• Jesus then uses the “ravening wolves” term for the false prophets claiming to be Christians. (Matt. 7:15.)
  • The only reference to “ravening wolves” in the Bible identically matches Paul in every way for he would be (a) a Benjamite ravening wolf (Gen.49:27) identified as one who starts out being a killer and ends up dividing the carcass he previously killed; and (b) Ezekiel prophesies of a time of leaders who also are “ravening wolves” who do violence to the Law, causing the people to disregard it, including the true sabbath (Ezekiel ch. 22), just as Paul did.


God’s Purpose Becomes Self-Evident


Thus, this reading sequence of the writings is revealing. God let Paul prove by his many writings a complete ignorance of Jesus’ teachings. Matthew’s Gospel proves how absolutely ignorant Paul was of the true doctrines of Jesus Christ. There is an absolutely stark contrast on salvation and the Law. And thereby one can see clearly the amazing prophecy of Jesus about the Benjamite Ravening Wolf which devastates Paul’s validity.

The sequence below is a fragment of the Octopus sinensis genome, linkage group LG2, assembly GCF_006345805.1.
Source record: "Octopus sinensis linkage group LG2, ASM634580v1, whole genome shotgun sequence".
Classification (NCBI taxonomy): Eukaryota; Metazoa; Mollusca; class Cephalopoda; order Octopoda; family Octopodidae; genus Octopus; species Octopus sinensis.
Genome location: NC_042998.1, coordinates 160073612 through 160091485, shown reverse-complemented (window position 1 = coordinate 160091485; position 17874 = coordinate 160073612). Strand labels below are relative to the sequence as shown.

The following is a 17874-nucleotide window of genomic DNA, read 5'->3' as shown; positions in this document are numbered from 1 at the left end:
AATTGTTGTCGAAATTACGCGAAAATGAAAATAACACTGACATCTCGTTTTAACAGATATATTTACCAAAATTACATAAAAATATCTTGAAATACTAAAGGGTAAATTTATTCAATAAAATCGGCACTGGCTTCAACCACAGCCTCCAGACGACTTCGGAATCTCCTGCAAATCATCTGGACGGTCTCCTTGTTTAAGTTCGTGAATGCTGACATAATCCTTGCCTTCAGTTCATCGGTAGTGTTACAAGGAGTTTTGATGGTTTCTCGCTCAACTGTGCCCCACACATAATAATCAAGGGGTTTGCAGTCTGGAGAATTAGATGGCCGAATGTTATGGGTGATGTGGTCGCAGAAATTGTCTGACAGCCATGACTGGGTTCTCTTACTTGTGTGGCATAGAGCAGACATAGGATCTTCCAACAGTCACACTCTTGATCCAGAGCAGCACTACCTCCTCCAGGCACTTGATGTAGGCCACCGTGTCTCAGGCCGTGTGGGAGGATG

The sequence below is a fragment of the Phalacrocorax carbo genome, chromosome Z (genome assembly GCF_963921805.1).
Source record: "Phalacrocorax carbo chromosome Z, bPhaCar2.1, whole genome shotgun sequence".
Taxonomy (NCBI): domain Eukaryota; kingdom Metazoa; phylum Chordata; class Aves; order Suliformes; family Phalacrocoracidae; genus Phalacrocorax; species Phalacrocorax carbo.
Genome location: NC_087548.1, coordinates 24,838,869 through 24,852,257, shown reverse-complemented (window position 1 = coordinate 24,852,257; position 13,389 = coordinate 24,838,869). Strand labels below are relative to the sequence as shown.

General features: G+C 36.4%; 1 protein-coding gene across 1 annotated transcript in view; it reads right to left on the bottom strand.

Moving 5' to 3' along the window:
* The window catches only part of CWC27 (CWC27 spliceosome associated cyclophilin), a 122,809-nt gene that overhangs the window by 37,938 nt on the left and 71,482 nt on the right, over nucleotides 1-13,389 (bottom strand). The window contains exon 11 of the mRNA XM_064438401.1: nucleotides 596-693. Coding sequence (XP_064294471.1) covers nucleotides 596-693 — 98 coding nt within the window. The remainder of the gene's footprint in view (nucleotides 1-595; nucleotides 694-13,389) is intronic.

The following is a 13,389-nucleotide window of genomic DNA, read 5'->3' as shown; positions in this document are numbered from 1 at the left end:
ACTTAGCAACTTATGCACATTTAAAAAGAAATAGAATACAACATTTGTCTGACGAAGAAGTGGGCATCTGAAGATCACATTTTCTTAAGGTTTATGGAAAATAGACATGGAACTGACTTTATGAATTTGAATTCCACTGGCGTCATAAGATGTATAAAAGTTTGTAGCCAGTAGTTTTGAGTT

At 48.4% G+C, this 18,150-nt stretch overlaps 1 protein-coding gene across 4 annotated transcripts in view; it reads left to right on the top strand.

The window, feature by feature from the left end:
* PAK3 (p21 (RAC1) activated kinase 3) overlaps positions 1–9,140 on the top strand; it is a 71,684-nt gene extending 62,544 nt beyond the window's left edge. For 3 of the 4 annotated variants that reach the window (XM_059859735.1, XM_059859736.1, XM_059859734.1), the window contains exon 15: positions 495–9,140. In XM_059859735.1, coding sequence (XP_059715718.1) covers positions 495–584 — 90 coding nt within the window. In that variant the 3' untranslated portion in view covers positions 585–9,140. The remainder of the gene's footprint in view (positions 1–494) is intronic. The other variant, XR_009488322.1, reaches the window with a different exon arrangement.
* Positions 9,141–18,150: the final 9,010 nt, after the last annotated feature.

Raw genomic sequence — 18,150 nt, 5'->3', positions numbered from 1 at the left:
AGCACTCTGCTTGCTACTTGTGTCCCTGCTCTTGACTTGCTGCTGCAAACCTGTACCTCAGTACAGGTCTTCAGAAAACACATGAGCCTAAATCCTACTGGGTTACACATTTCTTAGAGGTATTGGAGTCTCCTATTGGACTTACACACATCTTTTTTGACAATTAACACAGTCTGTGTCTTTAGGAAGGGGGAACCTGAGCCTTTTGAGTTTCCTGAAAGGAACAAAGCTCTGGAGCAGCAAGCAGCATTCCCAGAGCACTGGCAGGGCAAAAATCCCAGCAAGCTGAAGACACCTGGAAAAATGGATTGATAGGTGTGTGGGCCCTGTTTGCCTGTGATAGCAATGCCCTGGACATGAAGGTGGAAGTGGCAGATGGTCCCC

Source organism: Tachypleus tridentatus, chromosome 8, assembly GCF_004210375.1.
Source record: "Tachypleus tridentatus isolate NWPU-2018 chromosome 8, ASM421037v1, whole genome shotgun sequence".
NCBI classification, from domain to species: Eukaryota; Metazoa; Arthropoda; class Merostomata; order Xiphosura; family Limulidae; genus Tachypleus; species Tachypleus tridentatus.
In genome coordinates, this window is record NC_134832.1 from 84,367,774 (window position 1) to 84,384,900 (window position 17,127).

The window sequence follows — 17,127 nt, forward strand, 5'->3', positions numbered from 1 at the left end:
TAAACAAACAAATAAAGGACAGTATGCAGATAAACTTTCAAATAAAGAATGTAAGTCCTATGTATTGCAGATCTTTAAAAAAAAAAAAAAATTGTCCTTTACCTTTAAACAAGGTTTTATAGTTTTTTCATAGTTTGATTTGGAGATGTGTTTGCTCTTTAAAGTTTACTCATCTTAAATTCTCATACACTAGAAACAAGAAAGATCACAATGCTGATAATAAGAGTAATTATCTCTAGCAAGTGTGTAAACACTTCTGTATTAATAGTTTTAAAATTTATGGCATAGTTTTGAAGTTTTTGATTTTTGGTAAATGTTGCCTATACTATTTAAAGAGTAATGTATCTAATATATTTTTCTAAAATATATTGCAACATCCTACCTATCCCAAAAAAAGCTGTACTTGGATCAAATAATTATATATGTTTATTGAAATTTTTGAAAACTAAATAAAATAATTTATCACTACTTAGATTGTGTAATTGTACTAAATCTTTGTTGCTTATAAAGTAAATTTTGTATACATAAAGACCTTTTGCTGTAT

Incidentally, I detail in another book all the proof of the Benjamite Wolf Prophecy in Genesis. (See chapter fourteen of my prior book, Jesus’ Words Only (2007) at page 347 et seq.)


Leave The Tares Alone


Hence, Paul and his followers are obviously the tares in the Parable of the Wheat and the Tares. Jesus through Apostle Matthew identified how to treat Paul and his followers: treat them as tares, but Jesus does not ask for their expulsion from the church. Jesus in Matthew is gentle.


Enhanced Stature Of Jesus By Recognizing This Prophecy